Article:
And what do we get at the end of it all? After all this fighting, all this violence and mayhem? Well, his narrator gets the girl, for one, which puts it right up there with all the fairy tale endings that have ever been, and strikes an oddly conservative note for a novel with such radical content. Is Fight Club then a sort of fairy tale? A parable for our times about the redemptive powers of love?

This isn’t love as in caring. This is about property as in ownership.

Possibly not.

Apart from that, though, and different from the movie, there are no explosions, no end of the credit system, no collapsing buildings, no collapse of the world order. No nothing. Which is a closure of sorts, and in a funny kind of 90s kind of way, the end of the book reminds me a bit of the Seinfeld credo.

I’ve met God across his long walnut desk with his diplomas hanging on the wall behind him, and God asks me, “Why?”
Didn’t I realise that each of us is a sacred, unique snowflake of special unique specialness?
Can’t I see how we’re all manifestations of love?
I look at God behind his desk, taking notes on a pad, but God’s got this all wrong.
We are not special.
We are not crap or trash, either.
We just are.
We just are, and what happens just happens.
And God says, “No, that’s not right.”
Yeah. Well. Whatever. You can’t teach God anything.

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The Alchemist

It’s pushing twenty years since I read The Alchemist.

I don’t really remember reading it first time around, to be honest, but I definitely did. A few little bits of memory are shaken loose here and there, but they’re flakes of peeling paint rather than chunks of crumbling masonry. After reading it this time, I kind of want to go back to the beginning and start all over again. Not because I enjoyed it so much, or because I want to deepen my understanding of it, but because I feel there’s something I’m not getting.

Why was it such a monster best-seller?  How does such wooden-legged prose travel so widely? What’s it really about? And what did I find in it that obviously touched me?

The Alchemist definitely made an impression on my life. It’s there in the black and white photograph that hangs on the wall behind the bust of Ivor Cutler – the photograph I’m taking down now, uncertain of what to do with it. I pause for a moment before I take it off its hook . . .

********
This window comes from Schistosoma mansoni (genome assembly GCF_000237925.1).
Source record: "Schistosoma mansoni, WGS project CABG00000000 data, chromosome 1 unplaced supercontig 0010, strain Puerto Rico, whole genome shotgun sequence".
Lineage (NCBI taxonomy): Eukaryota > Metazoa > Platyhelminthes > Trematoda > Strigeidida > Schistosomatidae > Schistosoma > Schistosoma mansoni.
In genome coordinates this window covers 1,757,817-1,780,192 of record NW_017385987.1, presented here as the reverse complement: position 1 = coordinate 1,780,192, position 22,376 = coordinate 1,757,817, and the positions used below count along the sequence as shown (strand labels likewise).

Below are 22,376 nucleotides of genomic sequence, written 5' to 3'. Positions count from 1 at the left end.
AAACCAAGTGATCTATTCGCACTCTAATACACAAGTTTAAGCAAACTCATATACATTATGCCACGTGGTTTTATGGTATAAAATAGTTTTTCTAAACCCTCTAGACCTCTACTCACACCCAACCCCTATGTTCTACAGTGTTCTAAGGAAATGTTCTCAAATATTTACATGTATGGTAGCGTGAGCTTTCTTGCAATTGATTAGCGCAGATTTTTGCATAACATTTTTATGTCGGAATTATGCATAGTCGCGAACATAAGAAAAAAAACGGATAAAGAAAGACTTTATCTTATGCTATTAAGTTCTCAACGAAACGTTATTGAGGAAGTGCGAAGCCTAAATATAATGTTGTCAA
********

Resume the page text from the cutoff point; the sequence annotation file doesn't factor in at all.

The photograph is of two stones, one positioned slightly behind the other. The image is composed in such a way that it looks as if they are sitting in a shaft of light or under a breath of air, like a blessing or a wish. It gives them a mystical aura, makes them come alive in the frame.

I feel bad taking the photo down because it was made for me with love by my artist pal A. She created it to be a companion piece to another larger photograph that hangs above it on, an image of a shepherd’s goat horn cup. They’re weird and brilliant and beautiful and I love them. The act of taking one of them away feels wrong, somehow, but I need to make room for a new thing I’ve made, so off it comes and I’m suddenly reminded that these images, the pairing of them specifically, was inspired by our shared enthusiasm for this book. In fact, I realise as I’m writing this, it might even have been A who recommended the book to me in the first place.

Both images have been on my wall since I moved into this flat over twelve years ago and have become kind of invisible to me. I understand there and then that I need to go on a bit of a journey with The Alchemist. Maybe by examining my relationship with this book, by tracing the influences it has had on my life across the years, will I be able to properly “see” these images again.

The stones in A’s photograph represent Urim and Thummim, stones imbued with magical properties which feature in the book as a kind of Macguffin. The story of The Alchemist concerns itself with a young boy called Santiago, a Spanish shepherd, and his personal quest which is instigated by an encounter with an old mystic.

“Take these,” said the old man, holding out a white stone and a black stone that had been embedded at the centre of [his golden] breastplate. “They are called Urim and Thummim. The black signifies ‘yes’ and the white ‘no’. When you are unable to read the omens, they will help you to do so. Always ask an objective question.”